Caring Mentorship, Room to Grow
Riley Arthur is on the run. The junior majoring in agricultural business and economics is chasing not just a degree, but the full-blown Iowa State experience.
Arthur, an Owatonna, Minnesota, native, worked as an intern this summer with ethanol processor Flint Hills Resources.
The job kept him moving. As a commercial merchandising intern, he traveled to four of the company’s ethanol plants in Iowa and Nebraska, as well as to the company’s headquarters in Wichita, Kansas, to learn about marketing distillers grains, a co-product of the ethanol process.
Arthur continues his fast-paced schedule on campus. This is his second year as a peer mentor for agricultural business freshmen, something that he feels strongly about.
“They really get ag bus students off to a strong start. Peer mentors fill in the gaps between classes and dorm life, and serve as resources for students,” he says. “They were so valuable to me as a freshman.”
Along with adviser Ebby Luvaga, he and the other mentors meet with their student learning teams to answer their questions, help them develop four-year plans, and prepare for Career Day and internships.
Arthur also makes time to serve as a CALS Ambassador and an officer in the Agricultural Business Club. As the club’s Senior CALS Council Representative, he co-chairs the CALS Week committee and coordinates the Pre-Career Day Mixer.
Training for leadership
On top of his full schedule, Arthur is further developing his leadership skills by attending classes as part of the Vermeer International Leadership Program.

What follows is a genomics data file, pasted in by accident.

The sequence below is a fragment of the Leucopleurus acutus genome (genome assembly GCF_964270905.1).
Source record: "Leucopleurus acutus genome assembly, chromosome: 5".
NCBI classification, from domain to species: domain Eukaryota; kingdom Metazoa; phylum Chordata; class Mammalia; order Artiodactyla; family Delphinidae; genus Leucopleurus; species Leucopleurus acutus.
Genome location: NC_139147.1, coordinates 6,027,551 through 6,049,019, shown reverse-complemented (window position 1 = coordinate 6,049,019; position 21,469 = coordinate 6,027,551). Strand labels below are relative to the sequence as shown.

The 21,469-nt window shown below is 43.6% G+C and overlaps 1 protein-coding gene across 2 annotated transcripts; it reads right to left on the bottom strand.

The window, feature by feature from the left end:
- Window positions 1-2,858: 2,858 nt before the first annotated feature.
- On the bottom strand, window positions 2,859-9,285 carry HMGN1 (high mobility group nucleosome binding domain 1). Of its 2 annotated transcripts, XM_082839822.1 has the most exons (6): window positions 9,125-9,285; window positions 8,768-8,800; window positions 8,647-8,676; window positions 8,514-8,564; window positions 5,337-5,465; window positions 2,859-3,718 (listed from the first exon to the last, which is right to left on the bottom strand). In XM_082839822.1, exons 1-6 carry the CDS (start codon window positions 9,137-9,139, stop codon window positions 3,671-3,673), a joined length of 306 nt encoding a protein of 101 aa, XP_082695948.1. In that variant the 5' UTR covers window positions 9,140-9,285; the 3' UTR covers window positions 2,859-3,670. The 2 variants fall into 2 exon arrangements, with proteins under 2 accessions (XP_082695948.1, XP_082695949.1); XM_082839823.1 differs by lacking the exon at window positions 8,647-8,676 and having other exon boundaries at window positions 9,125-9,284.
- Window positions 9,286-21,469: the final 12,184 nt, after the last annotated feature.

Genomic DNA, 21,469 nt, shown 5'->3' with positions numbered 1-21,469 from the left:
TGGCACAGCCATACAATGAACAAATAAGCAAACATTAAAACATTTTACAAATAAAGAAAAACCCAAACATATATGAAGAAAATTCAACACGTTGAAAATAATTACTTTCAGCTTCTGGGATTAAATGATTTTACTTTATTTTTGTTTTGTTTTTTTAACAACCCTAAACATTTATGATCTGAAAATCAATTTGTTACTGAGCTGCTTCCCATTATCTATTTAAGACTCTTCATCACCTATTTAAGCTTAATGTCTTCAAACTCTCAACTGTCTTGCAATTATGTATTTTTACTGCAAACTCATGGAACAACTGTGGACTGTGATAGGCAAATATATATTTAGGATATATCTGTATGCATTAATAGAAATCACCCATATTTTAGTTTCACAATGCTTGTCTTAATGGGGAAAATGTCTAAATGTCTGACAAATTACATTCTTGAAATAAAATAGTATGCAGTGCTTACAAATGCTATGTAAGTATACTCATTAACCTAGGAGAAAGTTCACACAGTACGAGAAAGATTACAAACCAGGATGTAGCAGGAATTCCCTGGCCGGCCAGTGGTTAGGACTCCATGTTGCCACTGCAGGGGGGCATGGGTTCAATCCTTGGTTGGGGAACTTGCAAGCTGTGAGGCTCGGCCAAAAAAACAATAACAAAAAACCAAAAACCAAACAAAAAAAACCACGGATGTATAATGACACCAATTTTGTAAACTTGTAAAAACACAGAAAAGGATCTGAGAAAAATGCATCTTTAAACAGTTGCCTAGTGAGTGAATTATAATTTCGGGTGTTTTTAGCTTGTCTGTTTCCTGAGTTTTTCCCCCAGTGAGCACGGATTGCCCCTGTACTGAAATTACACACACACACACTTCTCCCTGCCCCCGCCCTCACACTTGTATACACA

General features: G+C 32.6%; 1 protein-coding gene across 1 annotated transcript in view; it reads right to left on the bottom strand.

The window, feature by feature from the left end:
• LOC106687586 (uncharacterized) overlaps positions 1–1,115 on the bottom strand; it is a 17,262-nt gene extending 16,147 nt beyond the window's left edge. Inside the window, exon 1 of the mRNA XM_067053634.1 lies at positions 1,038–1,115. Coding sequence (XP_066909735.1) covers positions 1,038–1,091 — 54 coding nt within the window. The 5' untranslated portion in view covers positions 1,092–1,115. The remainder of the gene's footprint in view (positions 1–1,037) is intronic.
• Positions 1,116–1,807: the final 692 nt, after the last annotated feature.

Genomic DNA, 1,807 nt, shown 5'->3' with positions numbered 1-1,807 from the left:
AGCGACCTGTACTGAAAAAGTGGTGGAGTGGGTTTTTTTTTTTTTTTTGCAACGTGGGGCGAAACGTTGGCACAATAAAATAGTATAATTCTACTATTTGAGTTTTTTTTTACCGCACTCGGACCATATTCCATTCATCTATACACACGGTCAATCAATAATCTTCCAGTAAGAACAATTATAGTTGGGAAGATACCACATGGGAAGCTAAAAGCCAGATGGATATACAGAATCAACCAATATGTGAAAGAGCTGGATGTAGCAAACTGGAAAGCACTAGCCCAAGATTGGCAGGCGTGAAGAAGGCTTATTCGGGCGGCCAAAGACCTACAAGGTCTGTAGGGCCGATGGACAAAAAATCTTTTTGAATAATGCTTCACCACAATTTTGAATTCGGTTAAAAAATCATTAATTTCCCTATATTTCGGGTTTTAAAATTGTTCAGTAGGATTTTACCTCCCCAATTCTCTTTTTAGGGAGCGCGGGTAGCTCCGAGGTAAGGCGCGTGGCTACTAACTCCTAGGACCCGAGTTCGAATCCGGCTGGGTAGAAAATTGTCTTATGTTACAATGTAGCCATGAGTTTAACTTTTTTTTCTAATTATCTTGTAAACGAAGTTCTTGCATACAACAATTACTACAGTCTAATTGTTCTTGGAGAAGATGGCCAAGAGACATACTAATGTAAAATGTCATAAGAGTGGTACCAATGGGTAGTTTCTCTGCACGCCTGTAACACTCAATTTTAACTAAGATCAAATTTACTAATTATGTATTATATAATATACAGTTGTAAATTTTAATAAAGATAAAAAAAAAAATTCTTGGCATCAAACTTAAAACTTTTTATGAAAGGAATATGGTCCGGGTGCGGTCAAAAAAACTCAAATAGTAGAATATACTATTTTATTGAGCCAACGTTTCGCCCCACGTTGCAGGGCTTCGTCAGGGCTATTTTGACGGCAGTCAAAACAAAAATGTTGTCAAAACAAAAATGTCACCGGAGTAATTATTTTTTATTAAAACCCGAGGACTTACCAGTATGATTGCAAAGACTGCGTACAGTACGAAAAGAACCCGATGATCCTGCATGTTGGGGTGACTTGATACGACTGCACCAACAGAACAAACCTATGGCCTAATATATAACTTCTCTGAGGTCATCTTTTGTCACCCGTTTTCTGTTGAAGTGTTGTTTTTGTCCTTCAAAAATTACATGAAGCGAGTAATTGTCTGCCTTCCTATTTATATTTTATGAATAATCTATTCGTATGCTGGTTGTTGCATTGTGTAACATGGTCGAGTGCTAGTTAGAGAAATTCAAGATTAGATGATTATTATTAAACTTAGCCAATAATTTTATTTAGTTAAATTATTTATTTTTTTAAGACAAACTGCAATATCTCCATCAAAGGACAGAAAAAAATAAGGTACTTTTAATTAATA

“It’s a year-long program that intensely focuses on leadership, not just from a university perspective, but from an international and cultural perspective. We get to travel to one of their company facilities in the Netherlands during spring break 2019,” says Arthur.
Receiving several scholarships has also helped Arthur excel. As a freshman, he received the Dean’s Leadership Scholarship and participated in the Dean’s weekly leadership class led by then-dean Wendy Wintersteen and associate dean David Acker. He soaked up everything and still talks to now-president Wintersteen a couple of times each semester.
An exciting bonus of the Dean’s scholarship? A grant allowing Arthur to do research as an undergrad. He’s been working with Dermot Hayes, who specializes in agricultural markets in the United States and China. Hayes is the Pioneer Chair in Agribusiness and a Charles F. Curtiss Distinguished Professor in Agriculture and Life Sciences.
“Riley is a self-starter who does excellent work,” says Hayes. “He also manages his time very well. In addition to other work, he initiated a project to understand how changes in China’s ethanol policy would impact world corn markets.”
Arthur says Hayes gives him room to grow.
“Dermot doesn’t micro-manage what I’m doing. He basically lays out a question that he wants me to answer, then it’s my job to go figure out how to answer that question,” says Arthur. “Early on, he differentiated research from the classroom: in research—unlike in the classroom—the professor doesn’t know the answer. So, I must be confident that the results I present to Dermot are accurate.”
Arthur must be getting something right. His name appears with Hayes’ on an October 2017 Center for Agriculture and Rural Development article on China’s E-10 mandate.
After graduation, Arthur plans to work in industry for a few years and then look at pursuing a higher degree.
Story by Deborah Gruca
Image by Christopher Gannon
STORIES Vol. 12 No. 2